Deacon, N. J., Grossman, J. J., Schweiger, A. K., Armour, I., and Cavender-Bares, J. (2017). Genetic, morphological, and spectral characterization of relictual Niobrara River hybrid aspens (Populus x smithii). American Journal of Botany, 104(12), 1878--1890. DOI 10.3732/ajb.1700268

agze298 - Electrolyte leakage and resistance to damage

Electrolyte Leakage Method

Stem segments without attached leaves or branches were collected from common garden plants while dormant (March 21, 2016), in early spring (May 17, 2016), and in late fall (October 10, 2016). A 10 cm segment from each of 12 P. grandidentata, 5 P. x smithii, and 38 P. tremuloides individuals was collected and placed in a floral tube filled with distilled water. Collected stems were kept cool and dark until processed in the Cavender-Bares lab at the University of Minnesota. Four pieces, each 1 cm in length, were cut from each stem and placed in tubes filled with 9 ml nanopure H2O and 1 steel shot ball and assigned randomly to control, -5 degrees C, -10 degrees C, and -15 degrees C freezing treatments. Control stem tubes were kept at 4 degrees C for the duration of the freezing process. We used a programmable temperature controller with a circulating pump in conjunction with a modified chest freezer to control the temperature and keep the plants in the dark. Temperatures were programmed to decline at 5 degrees C per hour and hold for 30 minutes at -5 degrees C, -10 degrees C, and 15 degrees C. Samples were removed for each temperature after the 30 minute hold. Pre and post autoclaved conductivity of the control and freezing treatment groups were measured using a conductivity probe. An index of injury (percent) was calculated to compare the electrolyte leakage caused by cell rupture at different freezing temperatures compared to the boiled electrolyte leakage (Flint, Boyce, & Beattie, 1967). Freezing tolerance was calculated as 100 less the index of injury such that positive values indicate higher tolerance.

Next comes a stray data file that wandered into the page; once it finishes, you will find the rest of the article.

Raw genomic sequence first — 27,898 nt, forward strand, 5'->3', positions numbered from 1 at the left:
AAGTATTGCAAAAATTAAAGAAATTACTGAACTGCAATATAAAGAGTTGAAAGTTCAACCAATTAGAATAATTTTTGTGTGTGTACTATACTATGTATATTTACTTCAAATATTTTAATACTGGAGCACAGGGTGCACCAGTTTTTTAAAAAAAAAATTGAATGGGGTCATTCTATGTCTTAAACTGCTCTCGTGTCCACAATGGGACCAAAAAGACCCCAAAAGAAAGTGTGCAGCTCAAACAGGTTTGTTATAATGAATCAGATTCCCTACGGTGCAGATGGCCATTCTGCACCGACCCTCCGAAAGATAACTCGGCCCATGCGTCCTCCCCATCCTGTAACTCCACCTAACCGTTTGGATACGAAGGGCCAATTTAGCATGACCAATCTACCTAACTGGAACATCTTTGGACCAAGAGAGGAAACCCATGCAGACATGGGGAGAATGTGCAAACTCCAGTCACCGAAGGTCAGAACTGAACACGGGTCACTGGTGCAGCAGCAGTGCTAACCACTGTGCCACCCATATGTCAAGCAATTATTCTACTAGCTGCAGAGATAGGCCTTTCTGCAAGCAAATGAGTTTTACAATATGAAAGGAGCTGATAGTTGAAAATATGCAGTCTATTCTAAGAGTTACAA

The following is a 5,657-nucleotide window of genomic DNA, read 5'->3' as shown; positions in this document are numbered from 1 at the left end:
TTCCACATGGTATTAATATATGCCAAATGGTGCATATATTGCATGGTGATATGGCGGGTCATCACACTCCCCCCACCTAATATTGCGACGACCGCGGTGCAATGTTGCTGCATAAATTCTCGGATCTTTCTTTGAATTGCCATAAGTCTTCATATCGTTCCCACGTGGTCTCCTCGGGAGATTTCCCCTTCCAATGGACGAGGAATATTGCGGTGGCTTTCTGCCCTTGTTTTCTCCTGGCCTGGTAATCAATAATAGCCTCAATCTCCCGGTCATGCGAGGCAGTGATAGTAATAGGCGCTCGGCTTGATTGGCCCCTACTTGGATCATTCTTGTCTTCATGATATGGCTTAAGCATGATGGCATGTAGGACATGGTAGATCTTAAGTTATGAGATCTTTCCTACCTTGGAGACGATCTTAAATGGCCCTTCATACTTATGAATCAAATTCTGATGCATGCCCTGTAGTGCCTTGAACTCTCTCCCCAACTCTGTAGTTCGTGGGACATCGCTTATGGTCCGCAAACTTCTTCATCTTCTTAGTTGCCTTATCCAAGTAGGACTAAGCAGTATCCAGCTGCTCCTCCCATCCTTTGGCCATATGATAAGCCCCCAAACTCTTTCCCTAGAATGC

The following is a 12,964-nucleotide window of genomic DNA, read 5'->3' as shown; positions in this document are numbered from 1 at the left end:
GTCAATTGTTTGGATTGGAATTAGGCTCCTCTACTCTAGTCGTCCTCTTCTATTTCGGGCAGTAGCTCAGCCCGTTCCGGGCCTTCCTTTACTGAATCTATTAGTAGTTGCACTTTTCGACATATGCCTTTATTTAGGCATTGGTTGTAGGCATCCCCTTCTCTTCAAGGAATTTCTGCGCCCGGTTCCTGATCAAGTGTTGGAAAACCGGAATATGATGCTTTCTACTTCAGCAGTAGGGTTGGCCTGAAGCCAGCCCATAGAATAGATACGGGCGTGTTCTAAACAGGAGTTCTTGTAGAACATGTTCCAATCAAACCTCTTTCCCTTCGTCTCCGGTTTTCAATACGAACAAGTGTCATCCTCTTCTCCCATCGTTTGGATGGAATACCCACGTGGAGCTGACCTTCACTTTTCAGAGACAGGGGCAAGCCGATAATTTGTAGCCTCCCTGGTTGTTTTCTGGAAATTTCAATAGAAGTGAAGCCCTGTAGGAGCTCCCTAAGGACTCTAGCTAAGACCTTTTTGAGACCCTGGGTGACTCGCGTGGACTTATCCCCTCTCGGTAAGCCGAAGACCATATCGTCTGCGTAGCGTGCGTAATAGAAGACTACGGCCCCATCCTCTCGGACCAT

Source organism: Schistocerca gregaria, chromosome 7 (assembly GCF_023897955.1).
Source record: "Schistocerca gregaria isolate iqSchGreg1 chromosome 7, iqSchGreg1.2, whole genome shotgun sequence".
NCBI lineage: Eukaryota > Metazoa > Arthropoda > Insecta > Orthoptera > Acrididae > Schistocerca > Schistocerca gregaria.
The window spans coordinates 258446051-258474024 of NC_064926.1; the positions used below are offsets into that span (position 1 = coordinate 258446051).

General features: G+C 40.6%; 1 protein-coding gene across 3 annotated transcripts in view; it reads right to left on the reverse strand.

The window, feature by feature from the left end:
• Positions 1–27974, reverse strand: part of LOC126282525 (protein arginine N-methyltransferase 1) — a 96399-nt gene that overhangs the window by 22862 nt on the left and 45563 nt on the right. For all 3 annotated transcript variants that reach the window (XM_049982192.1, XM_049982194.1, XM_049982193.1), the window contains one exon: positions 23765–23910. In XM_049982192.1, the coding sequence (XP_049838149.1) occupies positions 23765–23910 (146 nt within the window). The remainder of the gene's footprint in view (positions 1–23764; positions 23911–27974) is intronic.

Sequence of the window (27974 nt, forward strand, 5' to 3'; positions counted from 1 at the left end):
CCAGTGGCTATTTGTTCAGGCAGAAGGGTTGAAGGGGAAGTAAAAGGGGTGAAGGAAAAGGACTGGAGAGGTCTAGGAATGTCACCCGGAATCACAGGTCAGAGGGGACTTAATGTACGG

Publications cited in these methods:
Flint, H.L., B.R. Boyce, and D.J. Beattie. 1967. Index of injury - A useful expression of freezing injury to plant tissues as determined by the electrolytic method. Can. J. Plant Sci. 47:229 - 230.

Results from this data are published in:
Deacon, N. J., J. J. Grossman, and J. Cavender-Bares. 2019 (in press) "Tradeoffs between freezing and drought tolerance mechanisms in two midwestern aspens, Populus tremuloides and P. grandidentata, and their hybrid, P. xsmithii." Ecology and Evolution.